Hiraman Bachkar, a 42-year-old resident of Nashik, had seen his father for the last time 16 years ago. Missing ever since, but unknown to his family, Prahlad Bachkar lived on a road only 20 km from his home. On January 21, Hiraman finally saw Prahlad, but only his body.
In a coincidence that he attributes to the hand of god, Hiraman said he was planning to conduct his father’s last rites when he received a call from a police constable, who said that a body had been found and it could be his father’s.
Prahlad, who would have turned 65 this year, left home in 1986 after a quarrel with his wife over his drinking habit that had forced him to sell his brick manufacturing and welding businesses. But with the family not lodging a missing person’s case with the police, and accepting his disappearance over the years, Hiraman said he could have never imagined that his father lived so close by.
On January 21, passersby alerted the Nasik Police control room about a body lying in the open at Laxman Nagar. Constables Arun Gaikwad and Anandya Chowdhary of Pachavati police reached the spot. “We found two documents in the man’s pockets. One was the discharge receipt of the Nasik civil hospital, which had his name written on it, and the other had a phone number,” said Gaikwad.
When the policemen called on the phone number, the person who replied put them in touch with Prahlad’s relatives, through whom they eventually found the son.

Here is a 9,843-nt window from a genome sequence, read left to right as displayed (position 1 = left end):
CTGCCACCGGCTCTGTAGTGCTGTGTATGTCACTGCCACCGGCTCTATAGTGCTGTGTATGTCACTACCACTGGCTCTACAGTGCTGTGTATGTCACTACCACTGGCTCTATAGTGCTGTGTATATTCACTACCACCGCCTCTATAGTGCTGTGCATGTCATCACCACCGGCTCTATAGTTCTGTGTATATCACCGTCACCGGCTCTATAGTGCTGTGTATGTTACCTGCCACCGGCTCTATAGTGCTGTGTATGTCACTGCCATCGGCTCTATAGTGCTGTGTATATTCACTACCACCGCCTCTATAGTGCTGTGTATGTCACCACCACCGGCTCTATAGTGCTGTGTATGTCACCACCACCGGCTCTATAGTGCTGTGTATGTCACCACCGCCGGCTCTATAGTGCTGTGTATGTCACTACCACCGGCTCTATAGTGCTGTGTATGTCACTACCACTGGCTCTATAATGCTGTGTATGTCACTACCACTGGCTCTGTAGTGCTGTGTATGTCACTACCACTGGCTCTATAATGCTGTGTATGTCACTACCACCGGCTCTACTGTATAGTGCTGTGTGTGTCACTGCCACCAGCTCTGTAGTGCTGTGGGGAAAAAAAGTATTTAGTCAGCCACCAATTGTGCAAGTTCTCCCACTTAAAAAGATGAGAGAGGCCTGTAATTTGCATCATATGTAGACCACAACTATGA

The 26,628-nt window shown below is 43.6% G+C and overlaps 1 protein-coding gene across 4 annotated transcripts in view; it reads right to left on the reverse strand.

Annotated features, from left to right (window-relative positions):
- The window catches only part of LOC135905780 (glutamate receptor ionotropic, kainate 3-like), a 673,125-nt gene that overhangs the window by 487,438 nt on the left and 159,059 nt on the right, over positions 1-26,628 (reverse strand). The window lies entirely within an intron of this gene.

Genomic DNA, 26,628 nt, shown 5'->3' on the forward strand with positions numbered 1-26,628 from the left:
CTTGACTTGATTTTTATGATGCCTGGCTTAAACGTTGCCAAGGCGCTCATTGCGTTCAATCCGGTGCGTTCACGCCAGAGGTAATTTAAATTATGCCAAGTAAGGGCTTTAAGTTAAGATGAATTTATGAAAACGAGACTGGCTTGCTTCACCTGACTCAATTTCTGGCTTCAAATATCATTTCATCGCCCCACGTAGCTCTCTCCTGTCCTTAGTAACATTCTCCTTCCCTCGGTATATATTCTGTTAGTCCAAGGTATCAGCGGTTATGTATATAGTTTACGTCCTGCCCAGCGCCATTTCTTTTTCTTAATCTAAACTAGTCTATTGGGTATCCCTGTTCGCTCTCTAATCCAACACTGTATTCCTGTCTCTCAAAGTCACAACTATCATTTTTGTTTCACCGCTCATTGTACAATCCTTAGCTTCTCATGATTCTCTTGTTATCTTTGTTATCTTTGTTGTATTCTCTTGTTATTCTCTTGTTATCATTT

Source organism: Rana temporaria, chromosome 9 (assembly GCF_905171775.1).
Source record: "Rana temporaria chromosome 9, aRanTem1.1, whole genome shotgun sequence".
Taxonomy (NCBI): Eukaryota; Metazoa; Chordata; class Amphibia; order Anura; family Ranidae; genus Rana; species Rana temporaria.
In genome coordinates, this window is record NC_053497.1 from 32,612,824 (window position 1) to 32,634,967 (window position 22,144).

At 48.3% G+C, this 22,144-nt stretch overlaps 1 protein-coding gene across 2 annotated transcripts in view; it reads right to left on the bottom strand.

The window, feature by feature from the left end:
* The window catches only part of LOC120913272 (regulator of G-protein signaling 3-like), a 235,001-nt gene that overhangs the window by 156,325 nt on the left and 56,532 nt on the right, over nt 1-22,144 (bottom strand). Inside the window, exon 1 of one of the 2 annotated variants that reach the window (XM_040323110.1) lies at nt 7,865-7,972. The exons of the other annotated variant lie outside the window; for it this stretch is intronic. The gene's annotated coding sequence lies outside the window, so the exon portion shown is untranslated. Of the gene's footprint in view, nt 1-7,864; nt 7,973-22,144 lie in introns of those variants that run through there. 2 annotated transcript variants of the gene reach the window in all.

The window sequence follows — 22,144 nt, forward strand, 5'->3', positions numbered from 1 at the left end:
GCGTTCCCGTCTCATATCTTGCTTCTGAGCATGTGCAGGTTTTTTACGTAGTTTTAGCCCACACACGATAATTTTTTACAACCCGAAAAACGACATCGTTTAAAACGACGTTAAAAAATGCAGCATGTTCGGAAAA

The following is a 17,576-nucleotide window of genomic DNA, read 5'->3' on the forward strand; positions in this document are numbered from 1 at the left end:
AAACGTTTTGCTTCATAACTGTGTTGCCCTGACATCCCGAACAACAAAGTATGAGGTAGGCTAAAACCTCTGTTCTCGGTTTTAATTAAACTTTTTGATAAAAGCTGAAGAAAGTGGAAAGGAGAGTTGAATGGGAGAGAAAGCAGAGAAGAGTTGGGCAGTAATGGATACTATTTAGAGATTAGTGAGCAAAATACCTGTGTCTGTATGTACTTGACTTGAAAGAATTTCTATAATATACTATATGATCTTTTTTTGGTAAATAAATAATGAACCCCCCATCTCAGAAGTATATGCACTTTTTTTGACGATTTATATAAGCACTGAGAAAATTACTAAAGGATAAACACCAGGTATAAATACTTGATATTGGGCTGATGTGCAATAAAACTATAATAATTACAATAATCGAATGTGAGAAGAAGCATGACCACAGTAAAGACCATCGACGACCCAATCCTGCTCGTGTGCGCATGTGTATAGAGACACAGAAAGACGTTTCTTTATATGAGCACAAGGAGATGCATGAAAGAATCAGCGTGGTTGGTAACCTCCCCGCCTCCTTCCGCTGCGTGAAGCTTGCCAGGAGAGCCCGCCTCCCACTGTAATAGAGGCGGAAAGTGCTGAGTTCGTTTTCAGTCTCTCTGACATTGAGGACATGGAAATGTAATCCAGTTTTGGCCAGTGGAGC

Hiraman said the police sent him a picture of the body. “I could not recognise him but after my mother confirmed that he was my father, we went to the civil hospital and brought his body home,” he added.
Before he identified the body, Hiraman’s last clear memory of his father was from that night in 1986, when he was eight years old. “Baba came home at night. He was drunk and after a heated argument with my mother, picked up a bag and left.”
Constable Chaudhary said Prahlad had died due to pneumonia. He had survived all these years by begging and sometimes working as a daily wager. “He lived the life of a wanderer.”
Prahlad’s wife Suman spoke about how well her husband’s brick making business had been doing in Satpur village where they lived before he took to alcohol. “He even started a welding business with a friend, but eventually everything had to be sold because of his addiction,” she said.
Suman recalled that the family owned 20 houses and a large plot of land in Satpur, but one day she learnt from a neighbour that they had bought their home. She then came to know that Prahlad had sold the land as well. The family then shifted to Ozar, a village 20 km away from Nasik, where Suman’s parents also lived.
“He had stopped working, as he would always be drunk. I would see my son and two daughters starve… I started selling vegetables at Ozar market to feed them. While we ate lunch, I would always think whether I would be able to put food in their mouths at night. Even then, my husband would come home, snatch the money I earned to buy alcohol,” she said.
Suman said she looked for him when he did not return, but was focused more on working so that she could feed her son and two daughters.
Prahlad did return once in 2004, stayed home for a few days before his abrupt departure once again. For one week, Hiraman searched for him in Nasik.
Asked why he did not approach the police, Hiraman said, “My father left on his own so I thought that police would not accept a complaint.”
This year, believing him to be dead, Hiraman and Suman were planning to conduct his last rites at Trimbakeshwar temple. “It is my duty as a son to ensure that his soul rests in peace,” Hiraman said. “I barely got to see him in his lifetime, but at least I gave him a proper funeral… God wanted me to bid a final goodbye to my father.”
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